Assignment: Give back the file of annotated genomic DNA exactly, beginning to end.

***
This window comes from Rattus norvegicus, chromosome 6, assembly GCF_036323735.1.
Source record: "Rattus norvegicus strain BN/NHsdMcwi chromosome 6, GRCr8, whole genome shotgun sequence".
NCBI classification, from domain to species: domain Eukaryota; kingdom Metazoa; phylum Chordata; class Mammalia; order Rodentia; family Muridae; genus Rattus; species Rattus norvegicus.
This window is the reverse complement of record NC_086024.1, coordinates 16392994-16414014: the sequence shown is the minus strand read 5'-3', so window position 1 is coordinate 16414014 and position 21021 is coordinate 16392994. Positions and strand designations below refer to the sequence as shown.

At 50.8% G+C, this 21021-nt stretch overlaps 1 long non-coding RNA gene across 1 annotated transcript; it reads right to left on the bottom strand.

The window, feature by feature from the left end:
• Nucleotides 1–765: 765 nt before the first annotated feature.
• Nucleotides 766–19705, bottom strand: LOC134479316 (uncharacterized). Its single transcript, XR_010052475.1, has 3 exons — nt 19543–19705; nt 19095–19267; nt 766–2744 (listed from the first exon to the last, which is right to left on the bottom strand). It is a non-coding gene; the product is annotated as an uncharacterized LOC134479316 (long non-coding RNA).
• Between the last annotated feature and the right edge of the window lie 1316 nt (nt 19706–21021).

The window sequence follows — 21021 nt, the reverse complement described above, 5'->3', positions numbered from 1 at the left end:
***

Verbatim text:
This window comes from Rattus norvegicus, chromosome 6, assembly GCF_036323735.1.
Source record: "Rattus norvegicus strain BN/NHsdMcwi chromosome 6, GRCr8, whole genome shotgun sequence".
NCBI classification, from domain to species: domain Eukaryota; kingdom Metazoa; phylum Chordata; class Mammalia; order Rodentia; family Muridae; genus Rattus; species Rattus norvegicus.
This window is the reverse complement of record NC_086024.1, coordinates 16392994-16414014: the sequence shown is the minus strand read 5'-3', so window position 1 is coordinate 16414014 and position 21021 is coordinate 16392994. Positions and strand designations below refer to the sequence as shown.

At 50.8% G+C, this 21021-nt stretch overlaps 1 long non-coding RNA gene across 1 annotated transcript; it reads right to left on the bottom strand.

The window, feature by feature from the left end:
• Nucleotides 1–765: 765 nt before the first annotated feature.
• Nucleotides 766–19705, bottom strand: LOC134479316 (uncharacterized). Its single transcript, XR_010052475.1, has 3 exons — nt 19543–19705; nt 19095–19267; nt 766–2744 (listed from the first exon to the last, which is right to left on the bottom strand). It is a non-coding gene; the product is annotated as an uncharacterized LOC134479316 (long non-coding RNA).
• Between the last annotated feature and the right edge of the window lie 1316 nt (nt 19706–21021).

The window sequence follows — 21021 nt, the reverse complement described above, 5'->3', positions numbered from 1 at the left end: